Solution: The Astrologers
Answer: WE'RE IN OPPOSITION
Written by Lennart JanssonAnswers used:
PARABOLIC INDOORS PEACE SLOW DOWN LEATHER COATS STRONGER NORTHEASTER EXTRACTION
This puzzle, tasks solvers with looking at a few examples of descriptions of objects in solar systems, then using the rules learned from the examples to produce new phrases to describe the unlabeled objects below. The first insight needed is that each picture has an arrow pointing to one body — the associated phrases is therefore a description of that object (e.g. “the planet that is...”).
The puzzle tests solvers' recognition that puflantu is consistently head-final, meaning that the roles of phrases are indicated by the words occuring at their ends. Japanese is a good example of a real language with this property (Spanish is an example of the opposite — it is head-initial). Solvers are intended to figure this out themselves, perhaps with some help from the examples given by the artifacts they have collected up to this point. The puzzle is still solvable without this a-ha, though resolving the ambiguities in word ordering will lead solvers there eventually anyhow.
One possible way to make this insight is to notice that if the first phrase describes a planet, the second phrase describes a spaceship (relative to a planet), and the third phrase describes another planet, we would expect the word for planet to appear in all three sentences, but appear in the same position in the phrase in the first and third but not the second. This deduction tells us the language is head-final, “forovo” means planet (or at least, a smooth planet-shaped object), and “qacepo” means spaceship.
Head-final phrase structures means one can then deduce that “pamono” is likely the color red and “defisa” means spinning (clockwise). The last noun (for the asteroid-shaped object) would initially appear to be “zagtivo-li”, but one might notice the word bank at the top contains noun and noun-li pairs for each of the previously identified nouns, implying -li is some sort of grammatical particle rather than part of the base form of a noun. So “zagtivo” is a better candidate for asteroid. Solvers might guess at this point that -li is approximately "and", since it appears between two nouns being listed in order in the third phrase.
In the second example, we're then left with the unknown words utqunxe-fws and zulalam-ka, which also appear in the third phrase in the same order. Since the object being described in each of those is closest to the sun (or at least closer to the sun than the other objects), solvers may deduce those two words locate the head of the phrase relative to other objects that appear earlier in the phrase. From the language artifacts obtained so far, solvers may expect that the -ka suffix attaches to verbs, so zulalam-ka describes what one of the nouns in the phrase is doing. One might make the leap at this point that the stem of the verb is “to orbit”. utqunxe-fws also appears in the word bank alongside utqunxe-cws — their similarity might clue in solvers to the fact that these are adpositions, -fws being closer to the sun (presumably, utqunxe) and -cws being further away.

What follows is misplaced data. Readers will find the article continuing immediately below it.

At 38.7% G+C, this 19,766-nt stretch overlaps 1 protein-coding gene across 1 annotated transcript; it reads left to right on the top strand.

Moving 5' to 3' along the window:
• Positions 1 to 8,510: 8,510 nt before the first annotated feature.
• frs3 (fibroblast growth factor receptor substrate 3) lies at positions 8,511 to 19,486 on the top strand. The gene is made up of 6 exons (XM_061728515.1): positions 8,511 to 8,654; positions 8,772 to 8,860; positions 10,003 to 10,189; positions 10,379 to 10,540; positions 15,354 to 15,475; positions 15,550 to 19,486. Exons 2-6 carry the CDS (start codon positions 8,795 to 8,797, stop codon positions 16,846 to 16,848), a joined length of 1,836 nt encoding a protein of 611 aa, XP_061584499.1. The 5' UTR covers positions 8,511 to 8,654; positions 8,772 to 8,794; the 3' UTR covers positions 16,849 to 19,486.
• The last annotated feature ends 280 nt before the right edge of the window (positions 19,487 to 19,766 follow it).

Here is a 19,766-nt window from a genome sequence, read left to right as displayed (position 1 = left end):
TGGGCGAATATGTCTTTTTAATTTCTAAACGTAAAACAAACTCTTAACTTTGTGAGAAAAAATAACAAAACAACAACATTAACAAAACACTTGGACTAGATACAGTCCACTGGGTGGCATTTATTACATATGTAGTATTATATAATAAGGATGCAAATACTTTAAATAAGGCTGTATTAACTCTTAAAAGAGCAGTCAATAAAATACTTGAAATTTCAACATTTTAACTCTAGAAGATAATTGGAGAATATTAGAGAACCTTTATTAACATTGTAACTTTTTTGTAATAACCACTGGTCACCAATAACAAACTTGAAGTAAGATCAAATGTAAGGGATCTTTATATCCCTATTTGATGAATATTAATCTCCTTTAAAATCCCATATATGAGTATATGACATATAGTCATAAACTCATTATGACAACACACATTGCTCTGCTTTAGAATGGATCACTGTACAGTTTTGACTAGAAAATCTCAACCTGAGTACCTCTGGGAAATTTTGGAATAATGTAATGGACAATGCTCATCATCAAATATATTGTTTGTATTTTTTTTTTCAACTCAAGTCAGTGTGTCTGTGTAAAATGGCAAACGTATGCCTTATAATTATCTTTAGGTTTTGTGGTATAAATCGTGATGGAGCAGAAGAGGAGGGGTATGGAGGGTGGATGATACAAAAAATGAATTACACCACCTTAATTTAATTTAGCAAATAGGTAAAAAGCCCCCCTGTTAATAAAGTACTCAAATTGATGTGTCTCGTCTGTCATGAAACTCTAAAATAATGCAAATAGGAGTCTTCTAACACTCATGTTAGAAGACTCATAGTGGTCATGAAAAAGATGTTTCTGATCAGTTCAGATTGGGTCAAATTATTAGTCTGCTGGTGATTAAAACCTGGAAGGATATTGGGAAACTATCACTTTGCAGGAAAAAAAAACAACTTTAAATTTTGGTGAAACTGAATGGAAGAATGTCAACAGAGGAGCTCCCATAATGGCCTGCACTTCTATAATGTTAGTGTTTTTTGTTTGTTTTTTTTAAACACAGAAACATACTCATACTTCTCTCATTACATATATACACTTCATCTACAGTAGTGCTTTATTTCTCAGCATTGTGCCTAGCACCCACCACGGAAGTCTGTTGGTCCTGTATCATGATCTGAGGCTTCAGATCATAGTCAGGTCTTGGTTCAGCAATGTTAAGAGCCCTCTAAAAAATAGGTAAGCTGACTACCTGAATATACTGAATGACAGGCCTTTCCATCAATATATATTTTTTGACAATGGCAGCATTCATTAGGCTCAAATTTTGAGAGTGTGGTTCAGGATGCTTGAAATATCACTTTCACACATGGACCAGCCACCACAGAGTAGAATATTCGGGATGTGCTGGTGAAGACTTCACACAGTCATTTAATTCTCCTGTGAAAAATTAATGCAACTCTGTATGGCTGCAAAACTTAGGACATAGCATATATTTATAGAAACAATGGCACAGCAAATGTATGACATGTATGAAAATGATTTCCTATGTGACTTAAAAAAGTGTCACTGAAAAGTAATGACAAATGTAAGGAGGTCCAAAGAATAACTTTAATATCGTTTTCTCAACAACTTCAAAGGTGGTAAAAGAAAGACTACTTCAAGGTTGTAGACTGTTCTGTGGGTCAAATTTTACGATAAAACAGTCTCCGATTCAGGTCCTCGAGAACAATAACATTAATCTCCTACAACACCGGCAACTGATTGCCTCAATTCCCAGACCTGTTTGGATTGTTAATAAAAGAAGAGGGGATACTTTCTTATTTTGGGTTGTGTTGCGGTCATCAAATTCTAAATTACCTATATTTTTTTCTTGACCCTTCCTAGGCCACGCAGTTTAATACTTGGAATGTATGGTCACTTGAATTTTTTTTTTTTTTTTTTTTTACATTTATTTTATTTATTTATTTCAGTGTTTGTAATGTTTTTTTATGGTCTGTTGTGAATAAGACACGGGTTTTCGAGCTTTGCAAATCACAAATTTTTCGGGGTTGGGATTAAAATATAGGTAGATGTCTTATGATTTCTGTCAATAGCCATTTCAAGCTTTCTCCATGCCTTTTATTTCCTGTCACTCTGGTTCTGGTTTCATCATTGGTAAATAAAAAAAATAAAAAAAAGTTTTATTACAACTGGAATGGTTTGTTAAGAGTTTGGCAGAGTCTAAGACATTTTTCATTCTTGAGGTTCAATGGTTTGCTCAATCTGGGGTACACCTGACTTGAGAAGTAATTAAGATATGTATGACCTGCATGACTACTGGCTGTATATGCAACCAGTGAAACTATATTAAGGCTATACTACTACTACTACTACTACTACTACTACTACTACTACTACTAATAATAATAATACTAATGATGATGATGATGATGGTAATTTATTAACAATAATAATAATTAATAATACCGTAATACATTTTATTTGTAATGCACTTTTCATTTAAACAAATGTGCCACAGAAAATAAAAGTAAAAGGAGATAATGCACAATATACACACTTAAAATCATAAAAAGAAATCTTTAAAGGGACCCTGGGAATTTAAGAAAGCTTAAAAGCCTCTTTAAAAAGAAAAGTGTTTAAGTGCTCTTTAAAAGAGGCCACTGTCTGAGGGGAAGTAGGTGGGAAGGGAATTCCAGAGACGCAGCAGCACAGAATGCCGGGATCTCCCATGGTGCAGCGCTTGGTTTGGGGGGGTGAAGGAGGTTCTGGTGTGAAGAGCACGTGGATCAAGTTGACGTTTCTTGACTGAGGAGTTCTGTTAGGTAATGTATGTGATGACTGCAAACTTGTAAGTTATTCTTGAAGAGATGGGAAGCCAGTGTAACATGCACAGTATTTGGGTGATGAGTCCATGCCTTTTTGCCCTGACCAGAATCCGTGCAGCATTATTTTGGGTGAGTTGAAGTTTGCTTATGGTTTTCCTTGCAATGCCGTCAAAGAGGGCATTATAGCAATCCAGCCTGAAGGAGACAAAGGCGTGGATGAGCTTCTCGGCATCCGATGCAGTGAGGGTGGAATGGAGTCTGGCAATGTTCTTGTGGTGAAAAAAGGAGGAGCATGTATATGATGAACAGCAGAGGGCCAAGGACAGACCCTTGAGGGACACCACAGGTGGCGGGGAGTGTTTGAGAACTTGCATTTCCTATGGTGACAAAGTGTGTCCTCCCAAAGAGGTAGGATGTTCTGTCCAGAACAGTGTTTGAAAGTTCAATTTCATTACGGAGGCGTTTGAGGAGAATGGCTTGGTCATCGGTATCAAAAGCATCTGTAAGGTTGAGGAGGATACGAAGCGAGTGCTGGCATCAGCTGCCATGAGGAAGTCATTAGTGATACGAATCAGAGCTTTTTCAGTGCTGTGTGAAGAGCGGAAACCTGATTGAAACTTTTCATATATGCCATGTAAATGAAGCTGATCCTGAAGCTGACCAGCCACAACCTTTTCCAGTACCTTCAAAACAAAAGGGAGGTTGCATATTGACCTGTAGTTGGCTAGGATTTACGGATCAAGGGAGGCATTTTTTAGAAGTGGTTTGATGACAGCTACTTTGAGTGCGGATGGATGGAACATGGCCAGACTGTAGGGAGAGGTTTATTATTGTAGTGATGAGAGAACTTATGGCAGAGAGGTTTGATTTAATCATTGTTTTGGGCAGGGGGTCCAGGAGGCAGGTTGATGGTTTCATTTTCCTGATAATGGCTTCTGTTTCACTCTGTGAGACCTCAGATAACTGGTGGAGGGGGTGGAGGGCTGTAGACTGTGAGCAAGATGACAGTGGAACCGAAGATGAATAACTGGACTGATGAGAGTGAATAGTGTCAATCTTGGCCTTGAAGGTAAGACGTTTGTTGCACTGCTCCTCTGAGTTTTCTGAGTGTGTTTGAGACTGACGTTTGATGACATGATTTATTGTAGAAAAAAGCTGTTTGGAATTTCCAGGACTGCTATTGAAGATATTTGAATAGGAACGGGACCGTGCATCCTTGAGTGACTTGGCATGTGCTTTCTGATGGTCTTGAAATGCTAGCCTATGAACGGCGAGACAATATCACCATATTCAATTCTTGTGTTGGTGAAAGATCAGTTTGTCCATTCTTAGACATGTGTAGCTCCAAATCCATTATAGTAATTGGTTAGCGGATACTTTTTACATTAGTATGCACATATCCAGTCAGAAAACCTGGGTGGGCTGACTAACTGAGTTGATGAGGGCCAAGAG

The next step is to try to write out the object descriptions for each of the unlabeled pictures. For example, the second one comes out in an English as “red planet that orbits further-from-the-sun-than a spaceship and a blue planet” but in puflantu the gloss would be “spaceship -li blue planet sun-away that-orbits red planet”. Mapping this back to letters using the word bank at the top gives D?OINSO (we might not know at this point which word means blue).
At this point we can start making realizations about this puzzle as a meta, namely that this contains all the letters of the answer INDOORS. We know furthermore that the R has to be changed to a different letter, since R corresponds to forovo-li (spaceship-and). We hypothesize that each jumble of letters obtained from mapping a picture's description can be rearranged to the answer of a puzzle that feeds into this meta with one letter changed. The order of the words is unique, with the added requirement that we list the things orbiting a planet closer to it than the planet's orbit position.
Working out puflantu descriptions of all of the pictures and pairing them with puzzle answers will let solvers deduce the meanings of all the words in the word bank that we actually use in the puzzle:
The descriptions (in puzzle order) and their puflantu glosses and translations are:
|CW-spinning planet orbited by a satellite||[spaceship -orbited] spinning-CW planet||qacepo zulolam-ka defisa forovo||(example)|
|red spaceship that orbits sun-toward-ly of a planet||[[planet sun-toward] -orbiting] red spaceship||forovo utqunxe-fws zulalam-ka pamono qacepo||(example)|
|planet that orbits sun-toward-ly of an asteroid and a spaceship||[[[asteroid-& spaceship] sun-toward] -orbiting] planet||zagtivo-li qacepo utqunxe-fws zulalam-ka forovo||(example)|
|CCW-spinning planet orbited by a ringed planet and an asteroid, that orbits sun-toward-ly of an asteroid||[[asteroid sun-toward-ADV] -orbiting] [[[ringed planet]-& asteroid] -orbited] CCW-spinning planet||zagtivo utqunxe-fws zulalam-ka tavro forovo-li zagtivo zulolam-ka nafisa forovo||ALNBRACPO||PARABOLIC|